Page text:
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Wrongful Capital Convictions and the Legitimacy of the Death Penalty

NCJ Number
Karen S. Miller
Date Published
192 pages
This book analyzes over 1,000 newspaper accounts of 29 capital crimes which occurred during or after 1985 and resulted in exonerations prior to 2002 to close the gaps on the social construction of capital punishment, specifically a longitudinal review of the media’s representation of capital cases.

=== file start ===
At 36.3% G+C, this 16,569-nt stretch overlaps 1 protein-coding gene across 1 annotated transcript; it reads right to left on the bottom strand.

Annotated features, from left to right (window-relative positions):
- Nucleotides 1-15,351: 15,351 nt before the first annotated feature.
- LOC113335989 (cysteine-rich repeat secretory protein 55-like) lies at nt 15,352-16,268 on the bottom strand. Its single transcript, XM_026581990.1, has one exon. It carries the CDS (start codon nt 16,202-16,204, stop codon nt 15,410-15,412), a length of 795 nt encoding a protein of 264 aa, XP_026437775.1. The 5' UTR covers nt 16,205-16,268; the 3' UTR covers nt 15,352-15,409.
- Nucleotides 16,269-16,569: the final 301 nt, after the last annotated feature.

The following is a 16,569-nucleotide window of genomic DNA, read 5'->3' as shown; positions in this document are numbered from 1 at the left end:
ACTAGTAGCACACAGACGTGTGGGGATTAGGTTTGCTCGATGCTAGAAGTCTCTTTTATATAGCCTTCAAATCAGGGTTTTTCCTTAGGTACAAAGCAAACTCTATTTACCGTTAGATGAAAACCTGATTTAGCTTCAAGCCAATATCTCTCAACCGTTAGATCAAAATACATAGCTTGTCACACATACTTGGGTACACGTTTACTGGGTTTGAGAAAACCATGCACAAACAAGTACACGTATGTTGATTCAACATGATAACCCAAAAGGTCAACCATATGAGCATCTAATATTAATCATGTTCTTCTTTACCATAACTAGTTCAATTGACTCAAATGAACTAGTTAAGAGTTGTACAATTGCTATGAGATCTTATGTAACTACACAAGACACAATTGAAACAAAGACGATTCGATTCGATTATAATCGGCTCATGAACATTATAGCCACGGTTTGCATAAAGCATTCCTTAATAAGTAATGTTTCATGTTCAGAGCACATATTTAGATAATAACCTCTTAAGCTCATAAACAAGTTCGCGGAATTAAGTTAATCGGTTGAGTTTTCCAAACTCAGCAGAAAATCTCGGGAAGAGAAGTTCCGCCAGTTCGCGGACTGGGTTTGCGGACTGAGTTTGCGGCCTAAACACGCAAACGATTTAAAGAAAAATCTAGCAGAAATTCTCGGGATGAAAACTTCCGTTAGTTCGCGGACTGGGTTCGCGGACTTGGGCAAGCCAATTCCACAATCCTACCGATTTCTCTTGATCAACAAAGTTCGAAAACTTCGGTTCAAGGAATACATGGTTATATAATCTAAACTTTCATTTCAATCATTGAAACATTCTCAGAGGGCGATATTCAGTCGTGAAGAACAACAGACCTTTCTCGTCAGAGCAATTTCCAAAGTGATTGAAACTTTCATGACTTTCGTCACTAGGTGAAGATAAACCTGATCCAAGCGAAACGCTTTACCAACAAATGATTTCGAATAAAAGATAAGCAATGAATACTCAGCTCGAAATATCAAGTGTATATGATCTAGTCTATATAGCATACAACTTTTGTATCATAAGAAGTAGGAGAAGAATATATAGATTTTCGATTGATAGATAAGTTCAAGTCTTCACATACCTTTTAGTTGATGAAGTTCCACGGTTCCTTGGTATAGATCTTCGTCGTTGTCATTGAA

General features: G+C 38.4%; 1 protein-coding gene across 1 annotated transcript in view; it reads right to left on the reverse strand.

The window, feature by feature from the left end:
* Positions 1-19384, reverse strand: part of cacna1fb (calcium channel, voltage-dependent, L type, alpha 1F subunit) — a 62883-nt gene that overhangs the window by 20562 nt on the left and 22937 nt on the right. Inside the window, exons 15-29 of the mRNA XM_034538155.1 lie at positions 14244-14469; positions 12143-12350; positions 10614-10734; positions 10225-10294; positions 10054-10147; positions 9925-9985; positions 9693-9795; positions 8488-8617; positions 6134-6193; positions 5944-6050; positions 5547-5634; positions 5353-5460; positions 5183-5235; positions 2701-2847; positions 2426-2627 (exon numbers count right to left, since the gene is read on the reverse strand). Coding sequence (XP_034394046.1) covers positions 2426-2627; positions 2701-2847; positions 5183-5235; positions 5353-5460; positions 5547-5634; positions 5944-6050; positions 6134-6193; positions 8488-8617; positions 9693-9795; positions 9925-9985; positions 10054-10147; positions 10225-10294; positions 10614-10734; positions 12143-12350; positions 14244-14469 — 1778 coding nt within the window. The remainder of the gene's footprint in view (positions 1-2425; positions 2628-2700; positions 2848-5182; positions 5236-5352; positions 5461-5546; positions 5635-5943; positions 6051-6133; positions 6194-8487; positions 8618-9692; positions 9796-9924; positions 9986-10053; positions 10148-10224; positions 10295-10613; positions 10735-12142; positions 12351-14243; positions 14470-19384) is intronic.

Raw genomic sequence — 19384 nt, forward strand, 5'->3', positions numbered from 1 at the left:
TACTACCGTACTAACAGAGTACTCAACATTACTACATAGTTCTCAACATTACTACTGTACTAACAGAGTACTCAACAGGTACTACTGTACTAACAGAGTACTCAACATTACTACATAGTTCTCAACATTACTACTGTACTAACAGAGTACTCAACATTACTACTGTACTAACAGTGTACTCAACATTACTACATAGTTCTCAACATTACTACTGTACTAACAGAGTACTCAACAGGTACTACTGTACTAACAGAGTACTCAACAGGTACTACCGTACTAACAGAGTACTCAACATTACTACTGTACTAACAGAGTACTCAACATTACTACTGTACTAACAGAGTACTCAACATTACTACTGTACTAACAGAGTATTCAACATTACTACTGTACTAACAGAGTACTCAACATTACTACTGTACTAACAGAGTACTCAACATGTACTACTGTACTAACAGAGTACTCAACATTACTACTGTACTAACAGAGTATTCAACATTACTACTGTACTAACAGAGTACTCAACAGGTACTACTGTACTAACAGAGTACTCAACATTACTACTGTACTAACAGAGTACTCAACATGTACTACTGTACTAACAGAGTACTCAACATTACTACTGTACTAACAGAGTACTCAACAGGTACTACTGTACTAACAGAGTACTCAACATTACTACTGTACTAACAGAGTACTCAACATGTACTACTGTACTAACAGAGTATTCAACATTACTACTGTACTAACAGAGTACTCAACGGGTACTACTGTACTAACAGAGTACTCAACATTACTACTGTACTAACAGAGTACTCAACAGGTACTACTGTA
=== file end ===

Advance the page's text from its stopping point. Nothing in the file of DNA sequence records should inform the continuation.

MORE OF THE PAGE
The data analyzed cannot determine what, if any, role the local print media played in these wrongful convictions. What it has revealed, however, is that commonalities existed in how these cases were presented. Each legitimation and relegitimation technique that was present in these articles was advanced by a reliance on State sources. While some papers were worse than others, they all reported the State’s messages. By presenting the State’s messages, they facilitated the agenda building efforts of the police and prosecutors. The reports consistently failed to question the integrity of evidence that prosecutors described to them. They summarized evidence in a way that presented the State’s theories as accurate accounts of the events. In doing so, they invariably reported “facts” that were eventually revealed to be incorrect. They consistently failed to question the accuracy of the information provided by the State. The relegitimation efforts, therefore, functioned not only to relegitimize the death penalty, but to relegitimize the newspaper and its reporting. The articles frequently summarized or described “key” evidence presented by prosecutors, but rarely reported alternate explanations. The reports analyzed overwhelmingly presented situations in a way that was favorable to the State. In summation, the reports of these crimes and trials were little more than presentations of the State’s message. The articles focused on the State’s theories of the crimes and presented the defendants as guilty. The reports of arrest, trials, and appeals were designed to restore the community’s moral order by reporting that justice was being served. The reports of exonerations worked to strengthen the legitimacy of the system of social control that erred originally. These dynamics in the local print media coverage of these capital cases do fundamental violence to the concept and reality of justice. References, appendix A-D, index


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